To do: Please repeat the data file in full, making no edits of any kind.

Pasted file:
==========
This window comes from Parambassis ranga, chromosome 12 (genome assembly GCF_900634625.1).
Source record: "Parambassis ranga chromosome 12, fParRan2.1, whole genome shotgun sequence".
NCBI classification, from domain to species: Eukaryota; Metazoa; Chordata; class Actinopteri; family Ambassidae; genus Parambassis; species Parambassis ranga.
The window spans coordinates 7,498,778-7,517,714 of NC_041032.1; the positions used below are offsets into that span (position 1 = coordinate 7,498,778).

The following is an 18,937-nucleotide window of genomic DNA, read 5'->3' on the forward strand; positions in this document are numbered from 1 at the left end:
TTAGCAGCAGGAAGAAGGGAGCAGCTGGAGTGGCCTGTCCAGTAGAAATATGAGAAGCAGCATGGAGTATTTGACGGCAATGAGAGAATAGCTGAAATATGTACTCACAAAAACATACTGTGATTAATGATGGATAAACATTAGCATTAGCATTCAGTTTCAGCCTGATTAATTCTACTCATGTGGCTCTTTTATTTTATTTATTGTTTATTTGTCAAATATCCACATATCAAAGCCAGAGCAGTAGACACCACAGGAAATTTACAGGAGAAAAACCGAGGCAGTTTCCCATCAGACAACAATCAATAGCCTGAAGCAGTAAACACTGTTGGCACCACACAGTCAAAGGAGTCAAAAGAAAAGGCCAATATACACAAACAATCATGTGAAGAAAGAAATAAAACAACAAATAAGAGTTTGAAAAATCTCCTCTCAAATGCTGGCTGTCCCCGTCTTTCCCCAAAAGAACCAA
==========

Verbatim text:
This window comes from Parambassis ranga, chromosome 12 (genome assembly GCF_900634625.1).
Source record: "Parambassis ranga chromosome 12, fParRan2.1, whole genome shotgun sequence".
NCBI classification, from domain to species: Eukaryota; Metazoa; Chordata; class Actinopteri; family Ambassidae; genus Parambassis; species Parambassis ranga.
The window spans coordinates 7,498,778-7,517,714 of NC_041032.1; the positions used below are offsets into that span (position 1 = coordinate 7,498,778).

The following is an 18,937-nucleotide window of genomic DNA, read 5'->3' on the forward strand; positions in this document are numbered from 1 at the left end:
TTAGCAGCAGGAAGAAGGGAGCAGCTGGAGTGGCCTGTCCAGTAGAAATATGAGAAGCAGCATGGAGTATTTGACGGCAATGAGAGAATAGCTGAAATATGTACTCACAAAAACATACTGTGATTAATGATGGATAAACATTAGCATTAGCATTCAGTTTCAGCCTGATTAATTCTACTCATGTGGCTCTTTTATTTTATTTATTGTTTATTTGTCAAATATCCACATATCAAAGCCAGAGCAGTAGACACCACAGGAAATTTACAGGAGAAAAACCGAGGCAGTTTCCCATCAGACAACAATCAATAGCCTGAAGCAGTAAACACTGTTGGCACCACACAGTCAAAGGAGTCAAAAGAAAAGGCCAATATACACAAACAATCATGTGAAGAAAGAAATAAAACAACAAATAAGAGTTTGAAAAATCTCCTCTCAAATGCTGGCTGTCCCCGTCTTTCCCCAAAAGAACCAA